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Lethbridge Herald Newspaper Archives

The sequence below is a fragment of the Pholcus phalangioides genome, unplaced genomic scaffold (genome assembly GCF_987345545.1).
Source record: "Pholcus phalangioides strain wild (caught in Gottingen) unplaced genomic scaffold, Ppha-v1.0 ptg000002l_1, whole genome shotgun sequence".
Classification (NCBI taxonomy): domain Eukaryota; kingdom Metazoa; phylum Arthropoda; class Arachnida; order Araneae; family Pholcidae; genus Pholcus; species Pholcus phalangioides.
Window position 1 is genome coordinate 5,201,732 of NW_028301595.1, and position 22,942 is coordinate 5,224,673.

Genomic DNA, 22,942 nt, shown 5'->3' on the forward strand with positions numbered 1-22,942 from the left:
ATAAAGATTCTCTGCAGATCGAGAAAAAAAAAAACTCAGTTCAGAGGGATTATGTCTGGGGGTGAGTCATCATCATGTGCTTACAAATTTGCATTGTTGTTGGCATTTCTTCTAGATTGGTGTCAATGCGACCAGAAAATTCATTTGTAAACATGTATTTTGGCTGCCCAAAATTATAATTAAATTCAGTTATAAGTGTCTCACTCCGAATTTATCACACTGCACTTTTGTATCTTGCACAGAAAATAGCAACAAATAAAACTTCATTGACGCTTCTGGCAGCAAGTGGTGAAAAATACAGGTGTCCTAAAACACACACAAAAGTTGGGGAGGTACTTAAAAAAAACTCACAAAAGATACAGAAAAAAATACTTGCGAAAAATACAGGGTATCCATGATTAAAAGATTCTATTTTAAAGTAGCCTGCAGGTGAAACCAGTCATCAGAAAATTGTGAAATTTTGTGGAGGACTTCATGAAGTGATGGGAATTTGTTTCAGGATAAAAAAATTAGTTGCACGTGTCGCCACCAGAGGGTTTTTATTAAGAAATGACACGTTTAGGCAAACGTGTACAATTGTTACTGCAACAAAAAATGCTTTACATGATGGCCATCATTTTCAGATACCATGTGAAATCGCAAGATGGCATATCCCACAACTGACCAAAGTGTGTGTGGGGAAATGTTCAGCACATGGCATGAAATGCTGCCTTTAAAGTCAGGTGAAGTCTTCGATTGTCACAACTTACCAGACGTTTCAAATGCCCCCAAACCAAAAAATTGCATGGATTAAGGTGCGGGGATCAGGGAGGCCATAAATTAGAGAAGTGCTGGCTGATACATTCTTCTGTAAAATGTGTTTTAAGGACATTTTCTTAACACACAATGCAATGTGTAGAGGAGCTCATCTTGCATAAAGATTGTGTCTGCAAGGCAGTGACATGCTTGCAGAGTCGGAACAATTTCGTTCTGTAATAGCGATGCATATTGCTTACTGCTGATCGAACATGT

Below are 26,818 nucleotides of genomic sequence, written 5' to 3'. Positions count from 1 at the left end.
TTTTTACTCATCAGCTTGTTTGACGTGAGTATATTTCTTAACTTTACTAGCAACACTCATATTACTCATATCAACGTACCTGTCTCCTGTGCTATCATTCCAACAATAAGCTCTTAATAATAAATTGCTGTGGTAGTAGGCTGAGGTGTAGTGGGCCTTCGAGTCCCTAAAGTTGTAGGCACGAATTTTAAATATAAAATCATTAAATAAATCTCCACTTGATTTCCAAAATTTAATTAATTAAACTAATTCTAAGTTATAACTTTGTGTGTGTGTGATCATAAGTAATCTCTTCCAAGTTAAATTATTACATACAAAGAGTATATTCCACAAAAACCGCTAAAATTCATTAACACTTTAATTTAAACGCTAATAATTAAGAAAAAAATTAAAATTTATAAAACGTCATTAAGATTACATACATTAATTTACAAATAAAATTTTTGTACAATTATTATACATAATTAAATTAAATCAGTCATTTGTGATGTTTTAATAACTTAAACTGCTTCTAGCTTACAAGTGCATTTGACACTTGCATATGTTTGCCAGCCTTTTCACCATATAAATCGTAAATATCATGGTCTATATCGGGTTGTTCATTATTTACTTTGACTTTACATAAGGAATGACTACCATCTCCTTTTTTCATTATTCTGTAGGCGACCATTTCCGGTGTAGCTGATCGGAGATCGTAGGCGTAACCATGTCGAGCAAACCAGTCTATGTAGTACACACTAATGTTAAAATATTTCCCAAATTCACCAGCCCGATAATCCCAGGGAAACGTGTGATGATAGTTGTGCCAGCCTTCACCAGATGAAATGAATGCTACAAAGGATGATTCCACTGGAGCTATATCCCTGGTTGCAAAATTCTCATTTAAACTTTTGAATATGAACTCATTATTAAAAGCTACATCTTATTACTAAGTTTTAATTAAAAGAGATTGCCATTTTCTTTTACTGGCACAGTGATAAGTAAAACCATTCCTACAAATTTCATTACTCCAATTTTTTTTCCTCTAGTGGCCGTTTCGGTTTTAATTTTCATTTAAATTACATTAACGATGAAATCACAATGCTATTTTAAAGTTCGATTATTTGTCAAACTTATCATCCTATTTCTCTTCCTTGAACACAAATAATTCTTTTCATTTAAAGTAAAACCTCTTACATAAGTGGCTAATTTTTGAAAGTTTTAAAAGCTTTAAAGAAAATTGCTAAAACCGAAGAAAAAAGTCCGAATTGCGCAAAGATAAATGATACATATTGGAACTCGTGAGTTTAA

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Lethbridge Herald, The (Newspaper) - August 31, 1970, Lethbridge, Alberta SUNNY FORECAST HIGH TUESDAY 80-85 The letKbridge Herald TWO SECTIONS 18 PAGES LETHBRIDGE, ALBERTA, AUGUST 31, 1970 I'HICE NOT OVER 10 CENTS VOL. LXIII No. 219 SLAIN POLICEMAN Philadelphia Park policeman' Frank Van Colin lies on the floor of the police station in which he was shot Satur- day night. Van Colin was unarmed and talking on the telephone when an unidentified assailant fired three shots. The fatal shot hit him in the heart. Police Shot In Urban Violence By THE ASSOCIATED PRESS Nine policeircn in three U.S. cities were shot, one fatally, in urban violence during the weekend. Two foreign missions were bombed hi Washington, B.C., and Mexican-American rioting took one life in Los Angeles. Philadelphia police Sgt. Frank von CoUin, 43, was shot to death Saturday night while talking on the telephone in the guardhouse at Cobbs Creek Park. Earlier, park guard James Harrington, 39, was shot in the mouth while patrolling in an emergency wagon. Sunday night, two highway patrolmen were shot and one was critically wounded hi m incident in the same area, but police Commissioner Frank Rizzo said1 he did not think the two shooting incidents were con- nected. Rizzo blamed what he called a band of organized revolutionaries for the Saturday shootings. Two men were arrested and four others are being sought. Rizzo said that highway patrolmen Thomas J. Gibbons, 25, and Frank Nolan, 28, were shot Sunday night as they approached a car with two men after chasing and curbing the vehicle. They shot back and! wounded one of the men who was apprehended. One Severely Hurt Gibbons was reported in critical condition and Nolan as satisfactory. Four policemen ;n Riverside, Calif., 65 miles south- east of Los Angeles, were shot from ambush Sunday night during a search of a Mexican-American neighbor- hood for persons suspected of throwing firebombs ear- lier. None was reported badly injured. Trouble also erupted Sunday night in the Wilming- ton section of Los Angeles. Police said about 500 Mexican-Americans touched off several fires in a 12-block area, threw rocks and hurled bottles. Some arrests were made. Saturday night, one person died, more than 60 were injured and 185 jailed. Property damage esti- mates ranged up to million with 178 businesses vandalized. The day began with a peaceful anti-war parade called to protest the number of Mexican-Americans killed in Vietnam. Robert Elias, an organizer, said: "The police came hi and broke up our demonstration. The young had to do something. Most of the kids were just Killed was Ruban Salazar, 42, a Mexican-Ameri- can reporter covering the parades as news director of a Spanish-language television station and columnist for the Los Angeles Times. He was hit by a police tear gas projectile. In New York City, a patrolman was hit with a shotgun blast in an unprovoked attack early Sunday. Two hours later, the police department ordered foot patrolmen to walk all night beats in pairs, Washington, D.C., authorities found an unexploded bomb near a Portuguese office building Sunday. The discovery came less than 16 hours after the nearby Portuguese embassy and the Rhodesian information office were damaged by separate blasts. Hopeful Sign Seen OTTAWA (CP) Another round of postal mediation talks is set for late today after week- end indications that progress may have, been made in the at- tempt to end the year-old postal dispute. Mediator Thomas O'Connor of Toronto, who began work on a conciliation board dealing with another matter earlier today, was to meet with union and gov- ernment negotiators hi a late afternoon session. Some sources believe Mr. O'Connor's decision to continue talking today, after earlier say- Ing Sunday was his personal deadline, is a hopeful sign that a settlement may be possible. Riots Seen Over Lack Of Housing BANFF, Alta. (CP) There may be riots in Canadian cities unless a big urban program of construction of middle- and low-cost housing is undertaken, Opposition Leader Robert Stan- field said Monday. Such a program must be car- ried out "because if we do not, resentment will spread and our cities may go the way of many of their American counter- parts." he told he Canadian As- sociation of Real Esate Boards. He said about 2.5 million new urban housing units must be built. At the same time, Hie fight against pollution must be inten- sified. Hostages Turned Loose THE HAGUE A group of armed separatists who seized the Indonesian am- bassador's residence here and held his wife and two daughters hostage for more than 12 hours, surrendered to the Dutch police tonight. The 15 invaders shot and killed a policeman as they stormed the building in the early hours of this morning and had threatened to shoot their hostages one by one if their de- mands were not met. As they filed out of the em- bassy residence, they were dis- armed and entered police cars to be driven to jail. The occupation of the resi- dence led President Suharto of Indonesia to postpone a four-day state visit to The Netherlands due to start Tuesday. Apart from the ambassador's family the youths held the staff of the residence as hostages. The ambassador managed to es- cape from the building when thp. attack was launched. The gunmen demanded that their leader, Dr. Manusama, "President" of the self-styled Republic of the South Moluccas, should meet Suharto at a round-table conference under United Nations auspices to "settle the conflict between the Republic of the South Moluccas and Indonesia." Their organization demands independence from Indonesia. Transplant Patient Critical EDMONTON (CP) Mary Sims, the first person hi West- ern Canada to receive a bone marrow transplant, is on the critically ill list at the Univer- sity of Alberta Hospital. A spokesman said today that Mrs. Sims improved slightly during the weekend but still "has a long way to go." The victim of a usually-fatal illness in which production of red blood cells ceases, Mrs. Sims, 23, received tie trans- plant June 23. The spokesman said the op- eration at first appeared suc- cessful but the transplanted marrow .now "appears to be failing to thrive." The marrow was taken from Mrs. Sims brothers, Martin and Donald Bauman of Stet- tler, and was given to the mother of an eight-months-old son intravenously as a filtered solution. Seen and Heard ABOUT TOWN f OLFER Lcs Taill'cathcrs claiming credit for a 200 yard drive and Fred Gladstone commenting that it was 20 yards down the fair- way and 180 yards into the rough Bobbie Thompson taking allergy tests for 39 different sub stances and being told the only things she was not allergic to were horses and camels Art Baity searching for a worried Tim Filuk who went into hid- ing after accidentally pulling the fire alarm in a Toronto hotel Saliuo Couple Found Dead In Their Car SALMO, B.C. (CP) The bodies of Douglas Roszell, 44, and his wife Daisy, 50, of Sal- mo, were found Saturday in their car at the bottom of a SOQ-foat cliff near here. Police said they were last seen in Creston Aug. 21 where they attended a funeral. They were not reported missing until Thursday night. They were found 15 miles south of here. ay Pull Confer Bizarre Hospital Siege Ends In Doctor's Death NHA TRANG (AP) A day armed siege of a South Vi- etnamese military hospital by an army doctor accused of kill- ing a hospital administrator ended today when four armored vehicles and troops blasted holes in the hospital compound. South Vietnamese military headquarters said Capt. Ha Thuc Nhan, 35, the hospital's eye, ear, nose and throat spe- cialist, mortally wounded him- self with a shot in the head. But witnesses who saw the surgeon said it was more likely the fatal bullet was fired from outside the compound. He died on the way to another hospital. At least three other persons- including an American army bus driver caught by accident in a volley of fire dead as a result of the bizarre siege. Unconfirmed reports said that as many as 10 Vietnamese, mostly civilians, had been killed or wounded. South Vietnamese headquar- ters in Saigon confirmed only that two Vietnamese civilians were killed in the shoot-out. Nhan was accused of having shot and killed Maj. Tran Van Hien, director of the Nguyen Hue military hospital here. The major's body was washed up on a Nha Trang beach last Wednesday. Nhan's alleged motive for kill- ing Hien was that the major was the informants asserting that Hien had sold rice rations intended for the hospital's 700 patients for personal profit. Four Found Dead In Wreckage BED DEER (CP) The four persons aboard the miss- ing Cessna 182 aircraft were found dead Sunday along with the plane 75 miles southeast of Rocky Mountain House, 50 miles west of Red Deer, a Ca- nadian forces spokesman said. Dead are Vance E. Molsberry of Calgary, pilot of the plane, and the three passengers, Chris- tine Bailes of Calgary and Joyce Enghoj and Martin An- derson, both of Red Deer. The plane was discovered hi a thickly wooded area by the crew of a Voyageur helicopter from 450 Squadron Edmonton. The plane left Red Deer last Aug. 22 bound for wildem ess area west of Rocky Mountain House, and planned to return home tlie same day. Using Canadian Forces Base Hijackers Surrender DUBBQVNIK, Yugoslavia (AP) Three North Africans hijacked an Algerian airliner early today and tried to gat to Albania but surrendered to Yu- goslav police after the weather kept the plane out of Tirana, the Albanian capital. With 31 North Africans aboard, the plane landed at Dubrovnik, on Yugoslavia's Ad- riatic coast 85 miles northwest of Tirana, after a refuelling stop in Sardinia and a detour through Brindisi, Italy. After two hours on the ground, the hijackers were per- suaded by Yugoslav police to surrender, and they left the plane of their own will, an air- port spokesman said. Airport police said the three hijackers, all Algerians, re- quested asylum in Yugoslavia. They said the request would be forwarded to "higher authori- ties" while the three remain hi custody. Penhold as a rescue co ordin- ation headquarters, search air- craft, both military and vivil- ian, flew more than 200 hours over an area of nearly square miles, since the opera- tion began more than a week Brocket Man Dies After Accident Manley Samuel Provost, 26, of Brocket, was killed Sunday when struck by a Canadian Pacific Railway train near Pin- cher Creek, 60 miles southwest of Lethbridge. The man was struck by an eastbound freight train p.m. Sunday and died five and a half hours later in Pincher Creek hospital. Pincher Creek RCMP said there will be no inquest. Violations Cause TEL AVIV (AP) Prime Minister Golda Meir said today Israel is engaged in a "strenuous dispute" with the United States over Israeli changes of Egyptian violations of the Middle East ceasefire along the Suez canal._ There was speculation elsewhere that Israel would quit the peace talks. VIOLATIONS CONTINUE "As initiator of the proposal, the United States promised that neither side would be allowed to improve its position through the she told a meeting of the Histadrut, Israel's labor federation. "Only a few hours passed (after the shooting halt took ef- fect Aug. 7) and already the Egyptians began violating agreement, and these violations are still she said._ "Israel cannot concede on this point and agree to become weaker if fighting is renewed on the canal." MISSILES MOVED Israel claims Egypt is moving missiles into the so-called for- bidden 30-m i 1 e -w i d e strip along both sides of the canal where, according to the ceasefire agreement, no mili- tary materiel may be moved up at least for the 90-day duration of the truce. Mrs. Meir denied Israel ac- cepted the ceasefire because its air force could not stand up to Soviet missiles in the canal zone. This was a rebuff to Foreign Minister Abba Eban, who said Saturday that had Israel re- jected the ceasefire, it would have lost its aif superiority GOLDA MEIR Discloses Dispute Nixon: Peace Sure "ftfe 'Your bridge club uiants to liberate you tomorrow In Jerusalem, informants said the Israeli cabinet appeared in a crisis, with doves and hawks in sharp dispute on whether to continue with the pace talks in New York in the light of the Is- raeli charges of Egyptian viola- tions. The Israeli delegate to the talks at UN headquarters is staying in Israel at least until the middle of the week, await- ing the outcome of the cabinet debate. SEEK TO CLOSE GAP The Jerusalem informants said some of the cabinet minis- ters were seeking to close the gap of disagreement between the doves and Defence Mnister Moshe Dayan over whether to continue the talks. An Israeli newspaper reported that Mrs. Meir would send an- other personal message to Pres- ident Nixon urging the Ameri- cans to stop the Egyptians mov- ing missiles into the standstill zone of the ceasefire line. President Nasser of Egypt de- nied Israel's seven charges of violations Sunday. Radio Cairo claimed that statements by high Israeli officials indicated that Israel would quit the talks. Trainer Attacked MONTREAL (CP) Brigit Ewart, 35-year-old lion trainer, is recovering in hospital from wounds suffered when a three- year-old, 450-pound lion at- tacked her during her act at Belmont Park during the week' end. SAN CLEMENTS, Calif. (AP) President Nixon said today that "so far as the United States involvement is concerned In Vietnam, peace is certain." He referred, in a tape televi- sion interview for today's CBS Morning News, to the program of withdrawing U.S. troops and replacing them with South Viet- namese. The president also expressed the view that there is "some hope" for the Middle East situa- tion now that a ceasefire has been called. He played down suggestions at this time for a U.S.-Soviet peace-keeping force in the area. Nixon said he would predict nothing and expect nothing as Hanoi's chief negotiator Xuan Thuy returns to the Paris peace talks Thursday. There are no new U.S. Initia- tives, Nixon said, but "we are in a very flexible negotiating position" and "now we shall see whether the other side is inter- ested in one, too." The interview was filmed at the western White House Satur- day. DECLINES COMPARISON Asked whether he thought chances for peace were better in the Middle East or Southeast Asia, Nixon declined to specu- late. Before the ceasefire, Nixon remarked, the Middle East situ- ation "had no hope; since the ceasefire, it has some hcpe." He cautioned against bsing overly optimistic, saying differ- ences and passions going back thousands of years "are not set- tled quickly." Stanfield Seen Safe Despite Rumblings OTTAWA rum- blings of discontent within the Conservative party for the last too years or more, the leader- ship of Robert Stanfield does no appear seriously, if at all, threatened at this time. To political observers here, there was nothing particularly startling atsut the private meeting of western Conserva- tive MPs hi Saskatoon last week. Tire same JIPs hold similar private meetings here fairly often when the Commons is in session. Main purpose is to dis- cuss Prairie problems but com- plaints about Mr. Staofield's leadership are expressed. There are frequent indications that former prime minister John Diefenbaker disagrees with the way Mr. Stanfield is running the party tiwugh he is usually careful that remarks about it are made privately. Many Prairie Conservatives who have remained loyal to Mr. Diefenbaker contend that Mr. Stanfield is not as hardjhitting politically as the former leader and that consequently Mr. Stan- field is less effective. Mr. Stanfield Has rigorously rejected suggestions from some Stanfield Awaits Report Of Saskatoon Meeting CALGARY (CP) Progres- sive Conservative leader Rob- ert Stanfield said Sunday he is not prepared to believe his leadership has been seriously questioned. Mr. 'Stanfield, beginning a 10- day tour of Alberta, was com- menting on a meeting of prai- rie Conservative members of parliament held in Saskatoon last week. He said ho is awaiting a re- n port on the meeting, attended by 30 delegates, but to which he was not invited. "If anyone has been misbe- having, they've been caught with their pants down." Jack Horner, Alberta MP for Crowfoot and chairman of the Saskatoon meeting, said the discussion was mostly around party organization and most delegates were disenchanted with present conditions, of his colleagues and advisers that he change his political style. He has said that he is what he is and that he is not going to try out gimmicks. Several months ago, there was spesr.iaition that Dalton Camp, who led the successful revolt against Mr. Diefenba- ker's leadership, might try to unseat Mr. Stanfield as leader as well. Mr. Camp denied such inten- tions but it is still considered possible that he will try for the leadership himself one day. The death last week of Gea-ge Muuv Conservative MP for the M u n i t o b a riding of Lisgar, opens up a Commons seat the Prairies. However, the contest for the Conservative nomination in Lis- gar is not expected to turn into any test of Mr. Stanfield's lead- ership. Mr. Stanfield today starts a 10-day tour of Alterta where provincial Conservatives under Peter Lougheed hope to make a strong showing against Social Credit Premier Harry Strom in the next provincial election. Federal Conservatives hope that a good showing would boost Conservative federal prospects in British Columbia where the party has no MPs and in Sas- katchewan where Conservative slrjngth fell hi the 1988 election to five MPo from 17. Moreover, a succesful Stan- field-Loughccd combination in Alberta would help still (he dis- content among oliiar Prairie Conservatives. Mr. Lougheed is said to have the federal scene in mind for the political future. ;